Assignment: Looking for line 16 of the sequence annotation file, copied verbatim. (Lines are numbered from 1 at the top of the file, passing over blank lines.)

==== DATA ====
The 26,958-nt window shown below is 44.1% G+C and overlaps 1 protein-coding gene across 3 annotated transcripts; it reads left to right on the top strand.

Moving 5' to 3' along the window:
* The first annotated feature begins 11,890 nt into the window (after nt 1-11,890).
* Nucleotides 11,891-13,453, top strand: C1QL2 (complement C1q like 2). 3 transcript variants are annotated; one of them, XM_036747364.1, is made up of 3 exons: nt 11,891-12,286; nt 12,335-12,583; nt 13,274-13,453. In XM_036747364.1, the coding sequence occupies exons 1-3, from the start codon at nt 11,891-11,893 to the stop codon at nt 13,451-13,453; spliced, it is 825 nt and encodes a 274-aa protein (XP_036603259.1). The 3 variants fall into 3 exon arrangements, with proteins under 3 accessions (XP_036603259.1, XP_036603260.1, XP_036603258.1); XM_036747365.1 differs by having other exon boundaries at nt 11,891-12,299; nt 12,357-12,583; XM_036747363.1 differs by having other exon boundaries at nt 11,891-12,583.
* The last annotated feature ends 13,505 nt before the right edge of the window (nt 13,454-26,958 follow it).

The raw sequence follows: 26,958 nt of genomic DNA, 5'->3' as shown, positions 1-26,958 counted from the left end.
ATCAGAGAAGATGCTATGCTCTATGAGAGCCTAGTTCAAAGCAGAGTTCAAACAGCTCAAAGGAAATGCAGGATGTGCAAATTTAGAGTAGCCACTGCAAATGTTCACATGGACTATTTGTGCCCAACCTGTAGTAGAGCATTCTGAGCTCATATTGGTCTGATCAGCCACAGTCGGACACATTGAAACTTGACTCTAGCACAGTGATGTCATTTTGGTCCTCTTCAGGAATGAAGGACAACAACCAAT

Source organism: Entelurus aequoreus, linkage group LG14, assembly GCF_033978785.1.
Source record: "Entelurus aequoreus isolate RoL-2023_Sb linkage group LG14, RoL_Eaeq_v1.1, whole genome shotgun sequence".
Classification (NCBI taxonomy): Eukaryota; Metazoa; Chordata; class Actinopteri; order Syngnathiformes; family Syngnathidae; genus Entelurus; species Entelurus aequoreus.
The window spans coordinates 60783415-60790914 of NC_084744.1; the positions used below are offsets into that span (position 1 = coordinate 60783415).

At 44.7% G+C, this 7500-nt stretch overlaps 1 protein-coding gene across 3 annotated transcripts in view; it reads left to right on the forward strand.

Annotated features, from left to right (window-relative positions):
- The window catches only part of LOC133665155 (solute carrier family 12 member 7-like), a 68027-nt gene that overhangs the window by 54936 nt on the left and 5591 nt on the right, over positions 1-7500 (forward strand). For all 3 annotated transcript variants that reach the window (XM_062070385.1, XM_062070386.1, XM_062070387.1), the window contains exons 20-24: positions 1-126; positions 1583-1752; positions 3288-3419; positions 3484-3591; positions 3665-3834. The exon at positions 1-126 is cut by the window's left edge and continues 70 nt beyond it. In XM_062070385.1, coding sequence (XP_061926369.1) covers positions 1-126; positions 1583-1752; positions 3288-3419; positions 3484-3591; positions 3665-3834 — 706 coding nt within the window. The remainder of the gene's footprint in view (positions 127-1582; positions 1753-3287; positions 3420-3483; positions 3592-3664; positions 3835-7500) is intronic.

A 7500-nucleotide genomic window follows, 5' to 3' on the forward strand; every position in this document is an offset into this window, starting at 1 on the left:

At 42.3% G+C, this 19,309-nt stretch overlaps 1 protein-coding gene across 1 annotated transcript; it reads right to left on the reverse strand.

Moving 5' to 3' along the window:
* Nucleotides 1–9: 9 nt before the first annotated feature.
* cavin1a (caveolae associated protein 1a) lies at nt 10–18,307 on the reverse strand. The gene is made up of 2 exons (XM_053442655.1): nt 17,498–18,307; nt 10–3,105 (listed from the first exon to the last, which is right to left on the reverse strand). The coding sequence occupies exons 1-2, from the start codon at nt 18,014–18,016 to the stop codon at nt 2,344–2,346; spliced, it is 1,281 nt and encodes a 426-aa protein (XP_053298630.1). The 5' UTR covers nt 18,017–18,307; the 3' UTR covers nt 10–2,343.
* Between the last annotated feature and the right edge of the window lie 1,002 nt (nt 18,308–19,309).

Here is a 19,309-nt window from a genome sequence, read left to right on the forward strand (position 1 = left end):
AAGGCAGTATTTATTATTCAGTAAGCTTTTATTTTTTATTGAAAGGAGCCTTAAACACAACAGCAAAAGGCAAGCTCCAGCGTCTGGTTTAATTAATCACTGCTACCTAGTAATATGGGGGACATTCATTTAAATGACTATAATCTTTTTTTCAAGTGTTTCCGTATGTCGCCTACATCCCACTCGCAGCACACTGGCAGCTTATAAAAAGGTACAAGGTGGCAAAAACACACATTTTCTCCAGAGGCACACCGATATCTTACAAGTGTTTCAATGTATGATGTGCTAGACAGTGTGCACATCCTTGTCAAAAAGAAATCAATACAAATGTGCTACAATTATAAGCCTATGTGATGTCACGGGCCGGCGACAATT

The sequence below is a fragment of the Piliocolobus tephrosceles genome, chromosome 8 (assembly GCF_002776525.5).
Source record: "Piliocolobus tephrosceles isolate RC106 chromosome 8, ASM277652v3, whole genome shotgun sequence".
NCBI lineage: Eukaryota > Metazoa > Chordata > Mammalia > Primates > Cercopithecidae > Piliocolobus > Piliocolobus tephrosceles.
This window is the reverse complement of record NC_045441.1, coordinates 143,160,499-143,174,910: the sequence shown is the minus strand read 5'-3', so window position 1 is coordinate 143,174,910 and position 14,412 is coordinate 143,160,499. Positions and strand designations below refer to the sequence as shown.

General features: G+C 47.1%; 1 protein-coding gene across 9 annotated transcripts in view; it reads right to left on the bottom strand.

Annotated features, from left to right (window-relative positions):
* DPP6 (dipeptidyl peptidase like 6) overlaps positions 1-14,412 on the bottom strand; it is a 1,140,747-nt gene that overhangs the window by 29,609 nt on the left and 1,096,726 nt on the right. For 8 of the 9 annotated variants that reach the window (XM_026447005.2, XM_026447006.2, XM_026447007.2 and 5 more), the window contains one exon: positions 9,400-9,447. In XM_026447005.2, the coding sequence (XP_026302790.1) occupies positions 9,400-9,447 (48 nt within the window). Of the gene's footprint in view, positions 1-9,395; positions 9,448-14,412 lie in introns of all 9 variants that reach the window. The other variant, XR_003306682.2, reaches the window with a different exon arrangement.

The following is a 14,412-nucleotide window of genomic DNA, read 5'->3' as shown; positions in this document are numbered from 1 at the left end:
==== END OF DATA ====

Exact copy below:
At 42.3% G+C, this 19,309-nt stretch overlaps 1 protein-coding gene across 1 annotated transcript; it reads right to left on the reverse strand.